While the West advoctates freedom of speech, the UN condemns Quran burnings
On Wednesday, a divided United Nations Human Rights Council condemned the recent Quran burnings in Sweden. Analysts say this is a defeat for Western countries, which stand up for freedom of expression.
Pakistan had tabled the resolution on behalf of the 57 Organisation of Islamic Cooperation (OIC) countries. It calls on the UN human rights chief to publish a report on religious hatred. It also urges member states to step up efforts to combat such manifestations.
The move is a direct response to the burning of a Quran in Sweden at the end of June. An Iraqi refugee then set fire to the Muslim holy book at a mosque in the capital Stockholm at the beginning of the Feast of Sacrifice. This sparked outrage across the Muslim world, especially as the Swedish police had permitted the action.
"It is important to understand the deep pain that a public and deliberate violation of the Quran causes Muslims. It is an attack on their faith," Pakistan Foreign Minister Bilawal Bhutto Zardari addressed the Human Rights Council.
The resolution condemning "religious hatred" was passed with 28 votes in favour, 12 against and seven abstentions. Those voting against it included France, Germany, and the US. Ukraine voted in favour. Belgium voted against it on behalf of the European Union.
Western countries rejected the burning of the Quran but at the same time, strongly opposed the proposal. For them, the current resolution would compromise free speech. French ambassador Jerome Bonnafont articulated the sentiment: "Human rights protect people. Not religions, doctrines, beliefs or their symbols."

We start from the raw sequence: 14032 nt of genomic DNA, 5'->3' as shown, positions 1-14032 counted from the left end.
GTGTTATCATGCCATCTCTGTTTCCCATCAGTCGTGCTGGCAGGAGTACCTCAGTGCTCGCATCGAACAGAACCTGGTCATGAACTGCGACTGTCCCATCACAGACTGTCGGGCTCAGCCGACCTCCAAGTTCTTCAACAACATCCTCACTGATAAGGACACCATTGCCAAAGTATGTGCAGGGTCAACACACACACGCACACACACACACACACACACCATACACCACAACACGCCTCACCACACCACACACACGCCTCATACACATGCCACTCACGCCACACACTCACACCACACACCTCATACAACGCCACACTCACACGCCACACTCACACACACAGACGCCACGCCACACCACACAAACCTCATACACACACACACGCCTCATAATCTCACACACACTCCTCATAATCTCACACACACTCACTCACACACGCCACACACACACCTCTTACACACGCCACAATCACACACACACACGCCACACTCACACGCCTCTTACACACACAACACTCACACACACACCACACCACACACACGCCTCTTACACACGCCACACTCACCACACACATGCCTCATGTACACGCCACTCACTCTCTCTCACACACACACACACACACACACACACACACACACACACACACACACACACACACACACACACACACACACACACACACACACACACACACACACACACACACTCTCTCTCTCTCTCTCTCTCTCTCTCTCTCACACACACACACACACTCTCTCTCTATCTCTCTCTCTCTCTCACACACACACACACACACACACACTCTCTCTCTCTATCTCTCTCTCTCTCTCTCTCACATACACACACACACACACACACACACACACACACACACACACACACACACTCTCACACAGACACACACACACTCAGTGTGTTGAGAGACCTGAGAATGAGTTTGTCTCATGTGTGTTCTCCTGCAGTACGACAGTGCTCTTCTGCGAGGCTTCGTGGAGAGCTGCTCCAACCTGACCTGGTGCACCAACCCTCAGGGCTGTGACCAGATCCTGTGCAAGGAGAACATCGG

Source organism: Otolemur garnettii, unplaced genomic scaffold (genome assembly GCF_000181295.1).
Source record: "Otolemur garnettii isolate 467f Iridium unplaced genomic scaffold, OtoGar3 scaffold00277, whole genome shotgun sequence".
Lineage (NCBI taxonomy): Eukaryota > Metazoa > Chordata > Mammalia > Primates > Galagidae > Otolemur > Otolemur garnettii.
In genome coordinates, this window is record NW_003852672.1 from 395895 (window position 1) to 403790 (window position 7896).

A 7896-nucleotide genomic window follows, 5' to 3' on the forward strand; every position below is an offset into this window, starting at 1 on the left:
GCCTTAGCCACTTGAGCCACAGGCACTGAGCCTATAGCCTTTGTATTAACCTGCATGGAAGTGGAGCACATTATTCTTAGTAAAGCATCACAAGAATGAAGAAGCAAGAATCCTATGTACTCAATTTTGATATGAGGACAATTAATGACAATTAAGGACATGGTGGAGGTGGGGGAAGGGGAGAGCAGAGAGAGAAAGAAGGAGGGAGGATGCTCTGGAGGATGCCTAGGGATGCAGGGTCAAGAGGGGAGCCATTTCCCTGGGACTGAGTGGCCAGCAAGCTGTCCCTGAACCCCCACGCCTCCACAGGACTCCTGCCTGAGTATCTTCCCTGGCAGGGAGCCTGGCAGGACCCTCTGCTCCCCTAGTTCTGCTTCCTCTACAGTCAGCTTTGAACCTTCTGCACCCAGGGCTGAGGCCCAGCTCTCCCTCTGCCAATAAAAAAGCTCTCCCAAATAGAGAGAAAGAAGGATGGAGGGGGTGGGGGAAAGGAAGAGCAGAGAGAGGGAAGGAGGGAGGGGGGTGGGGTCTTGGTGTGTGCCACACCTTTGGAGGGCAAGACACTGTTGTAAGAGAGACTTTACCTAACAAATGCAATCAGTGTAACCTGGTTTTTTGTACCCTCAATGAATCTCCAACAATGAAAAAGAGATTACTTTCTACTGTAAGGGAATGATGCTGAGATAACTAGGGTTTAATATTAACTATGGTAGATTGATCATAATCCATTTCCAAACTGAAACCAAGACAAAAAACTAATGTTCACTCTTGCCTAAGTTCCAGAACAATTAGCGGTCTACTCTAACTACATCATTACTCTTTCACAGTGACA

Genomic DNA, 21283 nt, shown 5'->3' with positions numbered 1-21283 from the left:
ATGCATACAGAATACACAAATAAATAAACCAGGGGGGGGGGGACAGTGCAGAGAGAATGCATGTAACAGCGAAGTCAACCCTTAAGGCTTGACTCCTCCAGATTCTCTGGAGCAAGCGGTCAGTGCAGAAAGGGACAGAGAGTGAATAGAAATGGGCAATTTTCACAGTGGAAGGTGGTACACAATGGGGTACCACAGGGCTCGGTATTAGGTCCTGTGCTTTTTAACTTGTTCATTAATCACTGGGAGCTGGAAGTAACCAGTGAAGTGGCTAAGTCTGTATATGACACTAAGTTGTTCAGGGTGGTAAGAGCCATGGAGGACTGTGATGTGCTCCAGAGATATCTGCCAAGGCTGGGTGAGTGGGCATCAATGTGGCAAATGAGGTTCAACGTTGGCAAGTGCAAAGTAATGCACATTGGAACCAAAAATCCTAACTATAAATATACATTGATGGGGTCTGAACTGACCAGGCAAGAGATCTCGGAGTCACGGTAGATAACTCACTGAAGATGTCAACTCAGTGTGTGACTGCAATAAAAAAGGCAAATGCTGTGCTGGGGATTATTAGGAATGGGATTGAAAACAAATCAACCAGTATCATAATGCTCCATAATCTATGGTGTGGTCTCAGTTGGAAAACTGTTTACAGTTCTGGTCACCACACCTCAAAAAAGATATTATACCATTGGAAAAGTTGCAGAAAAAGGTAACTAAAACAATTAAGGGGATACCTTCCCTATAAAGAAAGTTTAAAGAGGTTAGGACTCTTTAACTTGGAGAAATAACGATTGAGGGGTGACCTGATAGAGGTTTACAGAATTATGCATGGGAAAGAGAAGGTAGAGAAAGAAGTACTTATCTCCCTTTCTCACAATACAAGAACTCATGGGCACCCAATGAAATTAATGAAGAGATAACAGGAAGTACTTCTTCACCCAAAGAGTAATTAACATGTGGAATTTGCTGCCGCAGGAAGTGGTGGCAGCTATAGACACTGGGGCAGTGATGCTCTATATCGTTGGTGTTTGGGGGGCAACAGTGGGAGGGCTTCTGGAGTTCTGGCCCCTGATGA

According to the US, it was possible to reach a unanimous agreement on a resolution if it had taken a little longer. "Unfortunately, our concerns have not been taken seriously," Ambassador Michele Taylor declared. "I am truly deeply saddened that this council failed to speak out unanimously against what we all find reprehensible anti-Islamic acts of hatred while also respecting freedom of expression."
Meanwhile, Pakistan's UN ambassador criticised the countries that voted against it. "Unfortunately, some countries have chosen to abdicate their responsibility to prevent and fight the scourge of religious hatred," Khalil Hashmi said. He says Western commitment to countering religious hatred is only "lip service".
Analysts interpret the outcome of the vote as a defeat for Western countries in the council. "They are losing more and more support and losing the argument," Marc Limon, director of the Geneva-based Universal Rights Group, told the Reuters news agency. With 19 voting members, the OIC has unprecedented influence in the council.
At the Council's session, the World Evangelical Alliance and the World Council of Churches condemned the recent Quran burnings. "Any hostility against Muslims or other religious communities are incompatible with our Christian values." The Christian organisations appealed to the people who want to protect freedom of expression and freedom of religion, to engage in dialogue. "We need to work together to promote a shared understanding of how our increasingly pluralistic societies can be tolerant and flourishing."
The Human Rights Council was created by the UN in 2006 to monitor compliance with human rights treaties. The council has 47 rotating members. It usually holds three regular sessions a year. The second session of 2023 began in mid-June and continues until the end of next week.
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